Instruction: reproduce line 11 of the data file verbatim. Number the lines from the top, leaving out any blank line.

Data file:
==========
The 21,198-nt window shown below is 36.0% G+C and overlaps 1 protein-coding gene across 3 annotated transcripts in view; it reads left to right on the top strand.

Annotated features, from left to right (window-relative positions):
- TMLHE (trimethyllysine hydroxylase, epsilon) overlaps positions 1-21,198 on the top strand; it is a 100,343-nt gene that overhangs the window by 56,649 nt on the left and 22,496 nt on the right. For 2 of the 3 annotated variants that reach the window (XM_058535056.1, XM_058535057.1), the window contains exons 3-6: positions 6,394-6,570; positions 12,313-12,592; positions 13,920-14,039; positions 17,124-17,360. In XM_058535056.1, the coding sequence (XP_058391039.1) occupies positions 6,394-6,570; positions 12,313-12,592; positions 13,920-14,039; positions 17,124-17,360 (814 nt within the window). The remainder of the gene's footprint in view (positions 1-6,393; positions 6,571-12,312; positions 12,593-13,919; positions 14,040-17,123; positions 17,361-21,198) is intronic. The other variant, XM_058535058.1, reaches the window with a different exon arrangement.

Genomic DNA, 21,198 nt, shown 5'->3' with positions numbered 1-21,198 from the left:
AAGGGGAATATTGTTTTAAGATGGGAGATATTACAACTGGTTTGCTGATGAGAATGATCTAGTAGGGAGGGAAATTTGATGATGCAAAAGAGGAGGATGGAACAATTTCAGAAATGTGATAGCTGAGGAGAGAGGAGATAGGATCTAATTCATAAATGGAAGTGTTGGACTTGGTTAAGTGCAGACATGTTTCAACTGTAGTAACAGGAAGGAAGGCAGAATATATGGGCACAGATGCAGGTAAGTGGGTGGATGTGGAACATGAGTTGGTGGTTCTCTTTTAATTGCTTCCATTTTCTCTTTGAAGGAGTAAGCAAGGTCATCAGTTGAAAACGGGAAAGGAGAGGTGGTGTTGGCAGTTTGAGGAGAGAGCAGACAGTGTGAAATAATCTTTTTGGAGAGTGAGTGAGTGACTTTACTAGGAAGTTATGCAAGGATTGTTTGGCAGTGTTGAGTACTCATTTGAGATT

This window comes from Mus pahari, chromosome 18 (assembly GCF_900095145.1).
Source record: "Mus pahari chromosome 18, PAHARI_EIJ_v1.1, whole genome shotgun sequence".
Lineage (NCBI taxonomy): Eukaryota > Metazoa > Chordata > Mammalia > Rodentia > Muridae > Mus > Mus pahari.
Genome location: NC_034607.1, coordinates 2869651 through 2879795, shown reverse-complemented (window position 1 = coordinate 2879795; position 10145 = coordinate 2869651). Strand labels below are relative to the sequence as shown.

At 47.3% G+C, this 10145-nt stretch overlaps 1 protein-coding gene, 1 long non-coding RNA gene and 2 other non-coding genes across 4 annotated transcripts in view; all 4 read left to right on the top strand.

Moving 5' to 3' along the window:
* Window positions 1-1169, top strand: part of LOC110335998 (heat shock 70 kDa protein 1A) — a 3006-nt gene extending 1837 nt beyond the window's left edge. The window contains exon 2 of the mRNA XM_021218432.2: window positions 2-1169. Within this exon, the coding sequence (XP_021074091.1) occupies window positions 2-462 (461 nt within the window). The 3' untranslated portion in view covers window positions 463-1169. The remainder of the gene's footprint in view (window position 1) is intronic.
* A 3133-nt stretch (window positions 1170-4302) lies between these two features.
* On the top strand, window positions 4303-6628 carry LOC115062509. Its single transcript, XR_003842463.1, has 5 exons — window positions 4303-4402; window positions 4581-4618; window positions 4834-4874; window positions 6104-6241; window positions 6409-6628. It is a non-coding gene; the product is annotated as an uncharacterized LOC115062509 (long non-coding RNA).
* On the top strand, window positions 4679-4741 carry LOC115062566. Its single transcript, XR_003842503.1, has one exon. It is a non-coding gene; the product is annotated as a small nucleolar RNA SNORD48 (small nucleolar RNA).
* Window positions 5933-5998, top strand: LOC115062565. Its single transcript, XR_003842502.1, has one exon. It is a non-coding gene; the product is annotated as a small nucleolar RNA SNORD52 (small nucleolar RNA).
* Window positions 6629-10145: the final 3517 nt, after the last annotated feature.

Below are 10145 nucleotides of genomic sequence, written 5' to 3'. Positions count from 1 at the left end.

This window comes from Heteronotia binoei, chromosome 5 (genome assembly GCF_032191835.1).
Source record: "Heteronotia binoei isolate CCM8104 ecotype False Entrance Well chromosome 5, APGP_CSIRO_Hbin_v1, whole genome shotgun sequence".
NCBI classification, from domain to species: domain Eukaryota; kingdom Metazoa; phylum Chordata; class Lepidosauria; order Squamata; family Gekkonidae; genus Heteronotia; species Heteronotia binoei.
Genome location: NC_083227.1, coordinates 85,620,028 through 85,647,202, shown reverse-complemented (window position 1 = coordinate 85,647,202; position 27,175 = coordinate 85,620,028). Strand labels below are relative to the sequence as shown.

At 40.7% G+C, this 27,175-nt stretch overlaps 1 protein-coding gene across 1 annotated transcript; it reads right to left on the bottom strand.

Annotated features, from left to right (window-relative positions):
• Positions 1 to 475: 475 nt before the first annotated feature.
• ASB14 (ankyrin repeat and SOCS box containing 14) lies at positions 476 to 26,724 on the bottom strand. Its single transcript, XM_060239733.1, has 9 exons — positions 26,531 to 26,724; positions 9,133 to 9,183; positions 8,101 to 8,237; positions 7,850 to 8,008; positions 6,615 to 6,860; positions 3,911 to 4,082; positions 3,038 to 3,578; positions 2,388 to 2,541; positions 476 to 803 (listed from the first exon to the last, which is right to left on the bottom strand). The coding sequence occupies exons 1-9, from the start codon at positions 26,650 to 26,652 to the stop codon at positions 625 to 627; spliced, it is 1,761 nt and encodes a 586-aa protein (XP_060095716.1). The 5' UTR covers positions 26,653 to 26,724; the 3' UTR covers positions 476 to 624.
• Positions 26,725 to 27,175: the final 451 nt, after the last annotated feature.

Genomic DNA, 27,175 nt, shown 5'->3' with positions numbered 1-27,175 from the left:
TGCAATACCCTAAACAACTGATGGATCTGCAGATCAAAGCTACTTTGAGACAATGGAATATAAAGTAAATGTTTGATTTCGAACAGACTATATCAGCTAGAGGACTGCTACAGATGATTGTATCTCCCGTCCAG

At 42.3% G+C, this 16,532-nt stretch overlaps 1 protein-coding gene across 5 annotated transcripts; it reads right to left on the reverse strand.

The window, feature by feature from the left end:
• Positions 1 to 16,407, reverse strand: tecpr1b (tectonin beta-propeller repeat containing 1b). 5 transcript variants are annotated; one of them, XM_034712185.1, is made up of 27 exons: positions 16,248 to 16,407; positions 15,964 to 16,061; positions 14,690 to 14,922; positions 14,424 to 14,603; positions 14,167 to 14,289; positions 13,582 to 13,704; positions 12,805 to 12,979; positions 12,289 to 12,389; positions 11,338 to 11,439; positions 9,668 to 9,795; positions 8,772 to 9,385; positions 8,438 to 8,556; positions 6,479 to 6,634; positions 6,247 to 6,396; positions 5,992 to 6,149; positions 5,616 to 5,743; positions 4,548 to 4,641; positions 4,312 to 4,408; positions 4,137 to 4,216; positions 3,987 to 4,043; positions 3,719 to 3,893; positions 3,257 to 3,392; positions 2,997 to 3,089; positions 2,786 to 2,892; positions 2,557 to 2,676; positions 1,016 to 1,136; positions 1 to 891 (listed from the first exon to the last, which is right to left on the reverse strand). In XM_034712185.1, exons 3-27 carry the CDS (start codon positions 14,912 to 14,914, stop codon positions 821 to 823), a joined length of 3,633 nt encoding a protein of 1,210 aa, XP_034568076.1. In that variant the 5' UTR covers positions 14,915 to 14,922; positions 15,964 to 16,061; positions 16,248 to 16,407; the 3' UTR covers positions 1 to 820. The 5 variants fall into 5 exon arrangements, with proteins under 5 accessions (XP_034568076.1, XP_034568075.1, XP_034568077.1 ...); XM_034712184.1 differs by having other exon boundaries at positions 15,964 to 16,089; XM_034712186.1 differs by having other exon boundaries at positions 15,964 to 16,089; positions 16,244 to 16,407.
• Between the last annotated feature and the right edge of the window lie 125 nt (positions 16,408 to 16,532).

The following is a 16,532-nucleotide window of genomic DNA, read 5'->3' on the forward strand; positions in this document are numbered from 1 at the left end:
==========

Moving 5' to 3' along the window: